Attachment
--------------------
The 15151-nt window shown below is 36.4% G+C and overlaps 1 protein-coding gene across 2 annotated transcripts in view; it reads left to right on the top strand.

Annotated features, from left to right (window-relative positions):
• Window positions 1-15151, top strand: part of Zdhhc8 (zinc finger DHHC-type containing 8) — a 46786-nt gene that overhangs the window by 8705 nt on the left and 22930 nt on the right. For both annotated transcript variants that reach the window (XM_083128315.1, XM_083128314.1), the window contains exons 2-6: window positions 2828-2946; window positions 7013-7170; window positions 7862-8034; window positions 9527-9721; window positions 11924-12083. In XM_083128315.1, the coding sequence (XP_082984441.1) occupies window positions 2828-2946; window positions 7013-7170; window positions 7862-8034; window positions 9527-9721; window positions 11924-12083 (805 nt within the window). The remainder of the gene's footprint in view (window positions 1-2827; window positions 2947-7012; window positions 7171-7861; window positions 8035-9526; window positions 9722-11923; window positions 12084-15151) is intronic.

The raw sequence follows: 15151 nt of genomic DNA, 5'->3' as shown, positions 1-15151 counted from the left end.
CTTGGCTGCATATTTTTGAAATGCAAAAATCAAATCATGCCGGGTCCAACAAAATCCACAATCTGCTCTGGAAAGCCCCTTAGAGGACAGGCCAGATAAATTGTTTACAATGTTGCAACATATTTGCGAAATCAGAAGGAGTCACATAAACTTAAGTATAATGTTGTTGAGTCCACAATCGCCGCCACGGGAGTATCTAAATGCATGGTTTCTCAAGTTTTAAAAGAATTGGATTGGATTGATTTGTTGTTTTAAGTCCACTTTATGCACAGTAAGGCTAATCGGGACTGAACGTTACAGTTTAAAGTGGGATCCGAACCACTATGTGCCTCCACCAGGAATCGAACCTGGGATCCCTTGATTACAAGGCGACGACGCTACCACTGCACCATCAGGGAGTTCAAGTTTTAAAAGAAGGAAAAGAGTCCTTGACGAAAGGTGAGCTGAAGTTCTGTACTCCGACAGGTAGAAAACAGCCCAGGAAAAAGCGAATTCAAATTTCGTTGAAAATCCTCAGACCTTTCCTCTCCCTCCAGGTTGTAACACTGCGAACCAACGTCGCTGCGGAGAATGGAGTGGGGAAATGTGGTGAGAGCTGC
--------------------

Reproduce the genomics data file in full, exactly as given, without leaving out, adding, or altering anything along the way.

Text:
The 15151-nt window shown below is 36.4% G+C and overlaps 1 protein-coding gene across 2 annotated transcripts in view; it reads left to right on the top strand.

Annotated features, from left to right (window-relative positions):
• Window positions 1-15151, top strand: part of Zdhhc8 (zinc finger DHHC-type containing 8) — a 46786-nt gene that overhangs the window by 8705 nt on the left and 22930 nt on the right. For both annotated transcript variants that reach the window (XM_083128315.1, XM_083128314.1), the window contains exons 2-6: window positions 2828-2946; window positions 7013-7170; window positions 7862-8034; window positions 9527-9721; window positions 11924-12083. In XM_083128315.1, the coding sequence (XP_082984441.1) occupies window positions 2828-2946; window positions 7013-7170; window positions 7862-8034; window positions 9527-9721; window positions 11924-12083 (805 nt within the window). The remainder of the gene's footprint in view (window positions 1-2827; window positions 2947-7012; window positions 7171-7861; window positions 8035-9526; window positions 9722-11923; window positions 12084-15151) is intronic.

The raw sequence follows: 15151 nt of genomic DNA, 5'->3' as shown, positions 1-15151 counted from the left end.
CTTGGCTGCATATTTTTGAAATGCAAAAATCAAATCATGCCGGGTCCAACAAAATCCACAATCTGCTCTGGAAAGCCCCTTAGAGGACAGGCCAGATAAATTGTTTACAATGTTGCAACATATTTGCGAAATCAGAAGGAGTCACATAAACTTAAGTATAATGTTGTTGAGTCCACAATCGCCGCCACGGGAGTATCTAAATGCATGGTTTCTCAAGTTTTAAAAGAATTGGATTGGATTGATTTGTTGTTTTAAGTCCACTTTATGCACAGTAAGGCTAATCGGGACTGAACGTTACAGTTTAAAGTGGGATCCGAACCACTATGTGCCTCCACCAGGAATCGAACCTGGGATCCCTTGATTACAAGGCGACGACGCTACCACTGCACCATCAGGGAGTTCAAGTTTTAAAAGAAGGAAAAGAGTCCTTGACGAAAGGTGAGCTGAAGTTCTGTACTCCGACAGGTAGAAAACAGCCCAGGAAAAAGCGAATTCAAATTTCGTTGAAAATCCTCAGACCTTTCCTCTCCCTCCAGGTTGTAACACTGCGAACCAACGTCGCTGCGGAGAATGGAGTGGGGAAATGTGGTGAGAGCTGC